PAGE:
President Ram Nath Kovind on Saturday, February 22 said at a conclave that debate, discussion and scientific temper shatter the conditions clouding the truth.

"The conditions that cloud the truth's positions are effectively dispelled by contestation of ideas through debate, discussion and scientific temper. Prejudices and violence vitiate the search for truth," said Kovind at a 'The Huddle', a thought conclave organised by the daily The Hindu.

President Of India Visits Australia
SYDNEY, AUSTRALIA - NOVEMBER 22: President of India, Ram Nath Kovind, speaks at the Australia-India Business Council gala dinner on November 22, 2018 in Sydney, Australia. Indian President Ram Nath Kovind is on a three-day trip to Australia visiting Sydney and Melbourne, the first state visit by the Republic's leader. (Photo by Rick Rycroft - Pool /Getty Images)Rick Rycroft - Pool /Getty Images

According to Kovind, dogmas and personal prejudices distort the truth. In the 150th year of Mahatma Gandhi's birth anniversary, the President asked if it would not be proper to pursue truth itself as an ideology.

On modern communications & technologies

"Gandhiji has shown us the path by walking ceaselessly in search of truth which would ultimately encompass every positive attribute that enriches the universe," he said.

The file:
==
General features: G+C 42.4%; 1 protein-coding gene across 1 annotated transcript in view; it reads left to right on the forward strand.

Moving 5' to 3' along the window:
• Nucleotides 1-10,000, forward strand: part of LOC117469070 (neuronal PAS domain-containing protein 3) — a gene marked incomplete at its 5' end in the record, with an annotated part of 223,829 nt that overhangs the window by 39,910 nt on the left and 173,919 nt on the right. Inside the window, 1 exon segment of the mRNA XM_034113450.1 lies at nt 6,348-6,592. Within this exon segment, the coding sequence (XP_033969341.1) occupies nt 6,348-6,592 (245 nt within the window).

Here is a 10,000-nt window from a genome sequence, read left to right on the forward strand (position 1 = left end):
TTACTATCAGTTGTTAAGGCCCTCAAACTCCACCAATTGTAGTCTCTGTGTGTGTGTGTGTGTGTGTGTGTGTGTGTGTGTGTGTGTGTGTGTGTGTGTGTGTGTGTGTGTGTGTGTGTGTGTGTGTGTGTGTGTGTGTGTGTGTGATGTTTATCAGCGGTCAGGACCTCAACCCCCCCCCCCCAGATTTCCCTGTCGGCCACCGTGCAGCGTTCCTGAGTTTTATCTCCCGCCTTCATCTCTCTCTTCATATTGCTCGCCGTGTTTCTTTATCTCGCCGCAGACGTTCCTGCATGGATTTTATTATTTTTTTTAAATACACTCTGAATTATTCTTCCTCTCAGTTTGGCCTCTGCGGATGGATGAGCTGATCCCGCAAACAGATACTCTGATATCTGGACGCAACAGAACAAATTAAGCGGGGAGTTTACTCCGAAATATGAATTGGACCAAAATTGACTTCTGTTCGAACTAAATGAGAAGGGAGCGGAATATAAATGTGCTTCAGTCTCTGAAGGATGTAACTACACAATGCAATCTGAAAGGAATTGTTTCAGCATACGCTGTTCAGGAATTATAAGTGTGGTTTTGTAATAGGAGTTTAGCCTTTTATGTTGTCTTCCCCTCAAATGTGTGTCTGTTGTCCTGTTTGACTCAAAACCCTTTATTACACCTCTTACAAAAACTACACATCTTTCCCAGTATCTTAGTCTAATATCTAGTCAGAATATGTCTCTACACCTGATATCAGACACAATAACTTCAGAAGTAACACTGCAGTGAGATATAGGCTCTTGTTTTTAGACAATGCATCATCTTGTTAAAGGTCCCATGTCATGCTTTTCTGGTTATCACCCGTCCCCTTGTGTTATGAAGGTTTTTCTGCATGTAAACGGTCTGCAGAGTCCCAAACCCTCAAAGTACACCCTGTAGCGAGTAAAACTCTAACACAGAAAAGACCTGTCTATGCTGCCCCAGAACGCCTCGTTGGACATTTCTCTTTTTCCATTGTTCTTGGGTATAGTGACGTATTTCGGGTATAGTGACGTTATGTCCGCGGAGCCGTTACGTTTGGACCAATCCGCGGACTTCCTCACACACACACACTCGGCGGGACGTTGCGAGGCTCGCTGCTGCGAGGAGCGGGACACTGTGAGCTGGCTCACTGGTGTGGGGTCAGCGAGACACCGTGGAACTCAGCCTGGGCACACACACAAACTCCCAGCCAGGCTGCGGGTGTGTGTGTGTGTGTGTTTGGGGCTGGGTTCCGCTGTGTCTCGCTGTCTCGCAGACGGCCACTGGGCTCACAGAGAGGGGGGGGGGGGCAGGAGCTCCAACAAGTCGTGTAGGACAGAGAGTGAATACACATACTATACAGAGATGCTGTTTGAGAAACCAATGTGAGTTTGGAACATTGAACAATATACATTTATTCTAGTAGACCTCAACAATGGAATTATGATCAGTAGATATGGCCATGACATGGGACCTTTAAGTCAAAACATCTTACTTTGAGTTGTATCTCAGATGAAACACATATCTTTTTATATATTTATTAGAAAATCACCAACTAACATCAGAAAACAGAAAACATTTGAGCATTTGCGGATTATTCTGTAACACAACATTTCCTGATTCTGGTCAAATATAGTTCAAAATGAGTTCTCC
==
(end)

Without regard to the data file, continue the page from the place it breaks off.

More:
President Kovind noted that of late attempts are being made to give various shades to truth and define its stages as if some final truth exists beyond provisional truths.

"To my mind, such attempts are nothing more than indulgence in semantics. Truth exists in an absolute form which cannot be eclipsed by blinkers of prejudices," he observed.

Commenting on modern communications and technologies, Kovind said the internet and social media have democratised journalism and given a shot in the arm to democracy.

'New media is fast and popular'

"This process is ongoing, but in its current stage, it has also led to many anxieties. The new media is fast and popular and people can choose what they want to watch, hear or read," he said.

However, he pointed out that only the traditional media has developed the skills to authenticate a news report, which is a costly operation.

He also advised traditional media to introspect its role in society and find ways to earn readers' full trust again.

"The project of democracy is incomplete without informed citizens, which means, without unbiased journalism," said the President.